A new adaption of Jane Austen’s Emma. ticks all the right boxes thanks to a strong cast and stunning period cinematography.
The movie illustrates just how a look can be more powerful than words.
While there have been many adaptions of Emma, first time director Autumn de Wilde’s take is one of the most faithful to Austen’s novel.
Handsome, clever and rich, 21-year-old Emma Woodhouse (Anya Taylor-Joy) has lived all her life in the sleepy English village of Highbury with very little to distress her.
As the film begins, she discovers the thrill of matchmaking after orchestrating a marriage between her governess (Gemma Whelan) and the kind widower, Mr. Weston (Rupert Graves) . Emma celebrates her success until she realizes that she has lost a good companion. Left alone with her hypochondriac father, Mr Woodhouse (Bill Nighy), she turns her eyes to acquiring a new companion, the young and naïve Miss Harriet Smith (Mia Goth).
Her interference in the lives of others draws the ire of the moral and caring Mr Knightley (Johnny Flynn), a wealthy gentleman whose brother has married Emma’s older sister. As both a neighbor and a relative, Knightley spends a lot of time with Emma and her father.
Knightley is particularly cross with Emma’s efforts to match Harriet with local vicar Mr Elton (Josh O’Connor) even though Harriet has feelings for respectable farmer, Robert Martin (Connor Swindells) .
Meanwhile, Emma becomes enamoured with Mr Weston’s son, the handsome Frank Churchill (Callum Turner), who returns to Highbury after an absence. Others in this complicated circle suspect that Knightley is forming an attachment to the accomplished Jane Fairfax (Amber Anderson), adored niece of chatty spinster, Miss Bates (Miranda Hart).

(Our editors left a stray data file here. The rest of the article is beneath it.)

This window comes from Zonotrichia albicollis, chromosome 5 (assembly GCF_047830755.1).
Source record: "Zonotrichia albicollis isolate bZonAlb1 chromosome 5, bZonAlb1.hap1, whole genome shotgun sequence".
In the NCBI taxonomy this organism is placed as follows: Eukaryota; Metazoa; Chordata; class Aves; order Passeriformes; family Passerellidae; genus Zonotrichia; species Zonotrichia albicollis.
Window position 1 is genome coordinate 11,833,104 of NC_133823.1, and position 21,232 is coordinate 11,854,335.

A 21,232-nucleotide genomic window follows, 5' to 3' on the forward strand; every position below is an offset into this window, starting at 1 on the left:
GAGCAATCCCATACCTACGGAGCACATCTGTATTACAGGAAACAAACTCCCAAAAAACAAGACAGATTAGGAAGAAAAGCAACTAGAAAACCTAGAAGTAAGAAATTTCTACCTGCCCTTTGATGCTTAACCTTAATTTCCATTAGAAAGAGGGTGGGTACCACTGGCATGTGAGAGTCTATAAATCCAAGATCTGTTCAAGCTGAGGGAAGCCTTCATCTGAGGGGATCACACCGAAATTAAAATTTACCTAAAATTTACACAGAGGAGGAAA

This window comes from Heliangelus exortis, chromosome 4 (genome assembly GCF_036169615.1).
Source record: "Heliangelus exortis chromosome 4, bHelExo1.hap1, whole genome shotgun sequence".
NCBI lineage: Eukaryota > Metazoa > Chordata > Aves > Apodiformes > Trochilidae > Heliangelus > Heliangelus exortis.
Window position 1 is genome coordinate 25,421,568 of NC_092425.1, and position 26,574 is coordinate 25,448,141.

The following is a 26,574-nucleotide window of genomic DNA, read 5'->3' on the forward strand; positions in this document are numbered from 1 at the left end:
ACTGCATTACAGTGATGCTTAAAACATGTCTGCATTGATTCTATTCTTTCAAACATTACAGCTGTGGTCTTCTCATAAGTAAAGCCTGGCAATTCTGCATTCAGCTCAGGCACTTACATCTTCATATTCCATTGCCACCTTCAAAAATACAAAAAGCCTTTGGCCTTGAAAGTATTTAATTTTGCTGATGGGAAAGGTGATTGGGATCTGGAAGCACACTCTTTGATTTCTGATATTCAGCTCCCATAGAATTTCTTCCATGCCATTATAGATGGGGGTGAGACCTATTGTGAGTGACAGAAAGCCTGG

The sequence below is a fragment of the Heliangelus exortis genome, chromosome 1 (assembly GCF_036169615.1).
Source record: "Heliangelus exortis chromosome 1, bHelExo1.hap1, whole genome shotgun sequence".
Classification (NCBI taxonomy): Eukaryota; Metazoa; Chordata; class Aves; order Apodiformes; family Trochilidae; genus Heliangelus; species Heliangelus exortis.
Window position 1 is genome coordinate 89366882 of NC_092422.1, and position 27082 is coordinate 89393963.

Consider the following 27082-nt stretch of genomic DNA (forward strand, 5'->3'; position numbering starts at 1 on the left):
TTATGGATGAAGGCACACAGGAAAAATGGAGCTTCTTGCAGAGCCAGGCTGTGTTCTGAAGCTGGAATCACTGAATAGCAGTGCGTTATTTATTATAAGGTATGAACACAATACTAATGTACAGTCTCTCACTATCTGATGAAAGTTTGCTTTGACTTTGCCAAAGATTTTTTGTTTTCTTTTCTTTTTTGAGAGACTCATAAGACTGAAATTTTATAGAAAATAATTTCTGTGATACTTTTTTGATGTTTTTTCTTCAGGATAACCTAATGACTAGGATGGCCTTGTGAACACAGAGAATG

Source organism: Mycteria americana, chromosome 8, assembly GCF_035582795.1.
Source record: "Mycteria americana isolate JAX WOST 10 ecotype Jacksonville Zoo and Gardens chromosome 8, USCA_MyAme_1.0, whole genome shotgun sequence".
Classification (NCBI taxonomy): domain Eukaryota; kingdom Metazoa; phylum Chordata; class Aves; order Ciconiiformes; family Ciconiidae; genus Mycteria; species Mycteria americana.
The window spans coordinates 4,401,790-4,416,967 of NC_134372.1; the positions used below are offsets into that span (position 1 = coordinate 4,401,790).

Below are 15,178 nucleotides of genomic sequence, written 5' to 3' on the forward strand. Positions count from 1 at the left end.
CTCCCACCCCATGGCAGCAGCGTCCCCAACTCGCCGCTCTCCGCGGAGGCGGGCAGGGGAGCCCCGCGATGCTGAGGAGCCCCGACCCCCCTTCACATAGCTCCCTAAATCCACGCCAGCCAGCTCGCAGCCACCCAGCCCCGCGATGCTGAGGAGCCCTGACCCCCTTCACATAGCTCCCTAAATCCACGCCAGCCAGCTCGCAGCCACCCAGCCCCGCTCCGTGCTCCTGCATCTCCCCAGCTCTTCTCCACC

While the tables slowly turn and the outcome of Emma. is never in doubt, the journey is fun to watch thanks to some very witty lines, the performance of the cast and the charming English setting.
Taylor-Joy makes a believable and enjoyable Emma, while Nighy’s nonchalant antics are a joy to watch as her father. He is one of those actors whose expressions say it all.
Flynn’s Mr Knightly, O’Connor’s Mr Elton and Goth’s Harriet Smith also give memorable performances.
Stunning homes filled with magnificent paintings, lush green countryside and colourful period costumes add to the movie’s look and appeal, as do all the scenes featuring aristocratic food piled on magnificent serving platters.
It’s this extravagant detail related to the time together with the acting and the twisting romantic comedy storyline which ensures Emma. offers a few hours of enjoyable escapism.
Emma. opens in cinemas around Australia on Thursday February 13.
- Emma, movie, reviews
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